Sue Holloway, Director of Services Strategy
Technology enables us to do a lot more online, but we still experience public services locally. We report crimes to our police force, use the schools and GPs closest to home and rely on councils for everything from social care to planning.
These organisations know what we need and how much it costs, so giving them greater control is a no brainer. And once you think about trying to prevent those needs rather than meet them, there’s an even greater incentive to pool knowledge and funding.
Strong leadership is vital because moving budgets locally is just a means to an end. We need ambitious plans for thriving communities, the creativity to bring them to life and the determination to create something that hasn’t existed before. That’s where digital comes in.
Every local government professional I’ve met wants to deliver more and better services but needs the right data to do it. They want security not silos, but data sharing is a legal minefield and practical nightmare, so silos are where they end up.
The creation of GM-Connect by the Greater Manchester Combined Authority is a hugely positive step, as is the announcement of a new London data office. The experience these areas already have through informal collaboration and shared services will be useful for solving some of the most intractable problems, like how organisations secure investment for initiatives that deliver huge cost savings to someone else.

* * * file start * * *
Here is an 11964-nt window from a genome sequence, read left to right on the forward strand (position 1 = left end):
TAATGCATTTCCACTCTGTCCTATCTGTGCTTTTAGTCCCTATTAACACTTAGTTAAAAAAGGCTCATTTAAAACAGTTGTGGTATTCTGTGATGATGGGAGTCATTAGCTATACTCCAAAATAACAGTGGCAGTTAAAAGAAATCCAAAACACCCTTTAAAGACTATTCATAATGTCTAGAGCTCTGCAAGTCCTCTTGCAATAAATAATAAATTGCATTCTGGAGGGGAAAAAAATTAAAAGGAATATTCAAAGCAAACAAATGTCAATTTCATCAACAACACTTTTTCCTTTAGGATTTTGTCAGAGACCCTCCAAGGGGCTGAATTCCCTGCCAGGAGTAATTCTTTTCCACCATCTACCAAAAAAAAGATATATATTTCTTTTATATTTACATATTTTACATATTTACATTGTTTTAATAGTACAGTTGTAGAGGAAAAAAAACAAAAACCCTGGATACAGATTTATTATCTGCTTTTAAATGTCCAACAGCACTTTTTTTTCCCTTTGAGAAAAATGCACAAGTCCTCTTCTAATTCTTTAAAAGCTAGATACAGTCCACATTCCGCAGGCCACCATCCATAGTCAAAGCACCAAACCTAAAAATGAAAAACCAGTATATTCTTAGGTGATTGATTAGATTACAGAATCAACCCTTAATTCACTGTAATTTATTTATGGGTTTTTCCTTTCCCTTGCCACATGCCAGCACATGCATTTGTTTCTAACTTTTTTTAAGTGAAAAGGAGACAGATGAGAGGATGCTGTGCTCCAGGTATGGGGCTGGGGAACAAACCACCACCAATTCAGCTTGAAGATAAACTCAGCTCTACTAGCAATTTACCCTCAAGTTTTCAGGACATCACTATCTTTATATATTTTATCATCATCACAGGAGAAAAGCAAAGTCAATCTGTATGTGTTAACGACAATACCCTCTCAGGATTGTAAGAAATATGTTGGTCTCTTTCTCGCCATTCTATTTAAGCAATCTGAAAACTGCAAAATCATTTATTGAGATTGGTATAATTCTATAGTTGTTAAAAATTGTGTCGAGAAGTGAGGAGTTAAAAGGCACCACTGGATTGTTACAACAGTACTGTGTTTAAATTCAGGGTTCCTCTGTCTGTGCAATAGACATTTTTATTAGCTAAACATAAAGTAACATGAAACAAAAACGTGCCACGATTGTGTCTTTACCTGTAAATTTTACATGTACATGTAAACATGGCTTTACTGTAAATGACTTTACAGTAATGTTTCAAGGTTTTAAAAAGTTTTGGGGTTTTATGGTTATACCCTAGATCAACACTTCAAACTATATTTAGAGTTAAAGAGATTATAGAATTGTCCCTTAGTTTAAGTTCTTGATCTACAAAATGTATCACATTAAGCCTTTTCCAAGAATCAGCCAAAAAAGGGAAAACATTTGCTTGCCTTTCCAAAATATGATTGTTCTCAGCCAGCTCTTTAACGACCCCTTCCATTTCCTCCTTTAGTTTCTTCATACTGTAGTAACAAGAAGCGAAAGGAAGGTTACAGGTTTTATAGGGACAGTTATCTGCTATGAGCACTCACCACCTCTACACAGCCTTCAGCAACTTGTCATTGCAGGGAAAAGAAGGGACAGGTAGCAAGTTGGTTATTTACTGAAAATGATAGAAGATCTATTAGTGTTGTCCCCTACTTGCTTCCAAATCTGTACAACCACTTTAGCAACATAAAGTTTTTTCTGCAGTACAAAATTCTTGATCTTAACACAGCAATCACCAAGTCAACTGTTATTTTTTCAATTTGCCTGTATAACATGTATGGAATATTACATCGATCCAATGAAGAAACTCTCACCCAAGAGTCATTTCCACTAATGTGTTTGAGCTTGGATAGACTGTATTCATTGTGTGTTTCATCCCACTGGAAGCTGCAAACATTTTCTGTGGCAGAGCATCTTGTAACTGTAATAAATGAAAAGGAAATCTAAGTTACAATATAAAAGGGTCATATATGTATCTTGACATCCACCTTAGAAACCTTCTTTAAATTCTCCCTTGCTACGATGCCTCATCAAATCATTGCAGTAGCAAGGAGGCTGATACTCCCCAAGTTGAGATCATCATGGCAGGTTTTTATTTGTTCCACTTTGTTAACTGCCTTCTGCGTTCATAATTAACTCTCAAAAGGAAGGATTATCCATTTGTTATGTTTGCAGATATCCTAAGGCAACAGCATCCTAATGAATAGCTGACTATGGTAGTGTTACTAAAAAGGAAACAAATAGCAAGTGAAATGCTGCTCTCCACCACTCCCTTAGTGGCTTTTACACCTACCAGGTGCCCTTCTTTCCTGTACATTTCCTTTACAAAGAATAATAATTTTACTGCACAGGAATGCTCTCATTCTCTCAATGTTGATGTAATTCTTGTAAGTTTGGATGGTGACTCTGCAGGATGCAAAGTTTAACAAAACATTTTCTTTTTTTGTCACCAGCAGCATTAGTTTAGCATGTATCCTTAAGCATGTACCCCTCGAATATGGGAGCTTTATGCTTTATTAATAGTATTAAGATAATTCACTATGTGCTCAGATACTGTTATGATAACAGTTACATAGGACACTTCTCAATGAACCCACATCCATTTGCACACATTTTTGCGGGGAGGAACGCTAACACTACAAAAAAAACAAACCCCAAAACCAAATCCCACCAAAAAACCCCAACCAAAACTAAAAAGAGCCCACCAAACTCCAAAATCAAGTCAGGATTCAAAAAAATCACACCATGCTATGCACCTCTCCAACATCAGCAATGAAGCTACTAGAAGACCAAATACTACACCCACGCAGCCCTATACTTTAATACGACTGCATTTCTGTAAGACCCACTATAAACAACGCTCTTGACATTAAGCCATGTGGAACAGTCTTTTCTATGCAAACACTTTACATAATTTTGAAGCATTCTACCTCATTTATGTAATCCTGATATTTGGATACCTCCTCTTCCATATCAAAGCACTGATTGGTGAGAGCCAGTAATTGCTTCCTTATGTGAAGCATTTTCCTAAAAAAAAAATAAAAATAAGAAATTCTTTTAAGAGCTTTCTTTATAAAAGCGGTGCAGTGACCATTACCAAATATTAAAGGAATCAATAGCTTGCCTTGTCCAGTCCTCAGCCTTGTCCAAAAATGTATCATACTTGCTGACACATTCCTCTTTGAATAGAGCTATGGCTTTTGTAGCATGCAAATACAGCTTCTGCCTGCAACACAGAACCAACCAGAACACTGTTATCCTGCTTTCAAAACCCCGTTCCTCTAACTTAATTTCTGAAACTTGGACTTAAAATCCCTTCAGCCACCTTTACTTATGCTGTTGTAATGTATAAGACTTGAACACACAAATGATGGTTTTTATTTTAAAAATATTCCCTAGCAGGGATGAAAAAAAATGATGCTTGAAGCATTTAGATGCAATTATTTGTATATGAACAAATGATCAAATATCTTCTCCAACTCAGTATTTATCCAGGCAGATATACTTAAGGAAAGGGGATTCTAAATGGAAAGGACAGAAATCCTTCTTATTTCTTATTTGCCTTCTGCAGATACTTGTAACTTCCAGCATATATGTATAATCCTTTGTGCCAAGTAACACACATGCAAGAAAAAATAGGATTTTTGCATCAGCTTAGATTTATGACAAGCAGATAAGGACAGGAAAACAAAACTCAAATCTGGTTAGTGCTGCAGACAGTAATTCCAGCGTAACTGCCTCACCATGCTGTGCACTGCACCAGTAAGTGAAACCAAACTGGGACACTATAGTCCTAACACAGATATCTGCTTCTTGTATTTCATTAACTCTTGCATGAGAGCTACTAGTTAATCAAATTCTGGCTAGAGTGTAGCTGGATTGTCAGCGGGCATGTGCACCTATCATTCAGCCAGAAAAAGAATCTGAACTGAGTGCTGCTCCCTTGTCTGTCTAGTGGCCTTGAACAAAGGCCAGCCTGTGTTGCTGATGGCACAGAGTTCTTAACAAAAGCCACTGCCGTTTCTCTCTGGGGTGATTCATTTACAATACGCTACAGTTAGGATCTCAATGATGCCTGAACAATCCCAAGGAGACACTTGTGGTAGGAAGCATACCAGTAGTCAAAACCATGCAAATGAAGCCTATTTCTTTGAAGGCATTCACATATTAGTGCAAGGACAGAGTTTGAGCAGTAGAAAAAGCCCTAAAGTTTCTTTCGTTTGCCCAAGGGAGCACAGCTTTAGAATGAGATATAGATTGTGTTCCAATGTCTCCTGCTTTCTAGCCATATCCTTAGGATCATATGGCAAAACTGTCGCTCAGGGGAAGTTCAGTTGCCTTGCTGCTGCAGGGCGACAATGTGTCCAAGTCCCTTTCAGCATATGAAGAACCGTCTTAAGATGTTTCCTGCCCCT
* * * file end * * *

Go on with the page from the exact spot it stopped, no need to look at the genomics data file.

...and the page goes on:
But if I could ask just one thing of each new regional leader, it’s that they make the case for why the collection and sharing of data is the difference between a good service and a great one.
We’re a nation of social media sharers but haven’t yet shrugged off our distrust of sharing things with government. I’m not sure if this distrust is of ‘big government’ only, fuelled by the failure of big IT projects, or if it travels down to a local level but we have to change the tone of the debate to have any chance of moving forward.
In our experience, being clear about the benefits of data collection and sharing means that people are happy to give their consent. A good example is the National Joint Registry, which holds detailed information on millions of joint replacement surgeries.
When patients are asked for consent for their data to be added to the NJR, over 90% say yes and the benefits are clear. Its existence meant the surgeon could select exactly the right implant; that the device manufacturer could improve the implants over time; and that patients can be contacted quickly in the event of a recall. The same registry is now being used to track the introduction of new medical devices, with huge benefits for patient safety.
Models like these – where different parts of the public and private sector have access to the data they need for better decisions – are technically possible, genuinely transformational and can enjoy strong public support.
It’s a model that new leaders might consider to help make devolution a genuine revolution.
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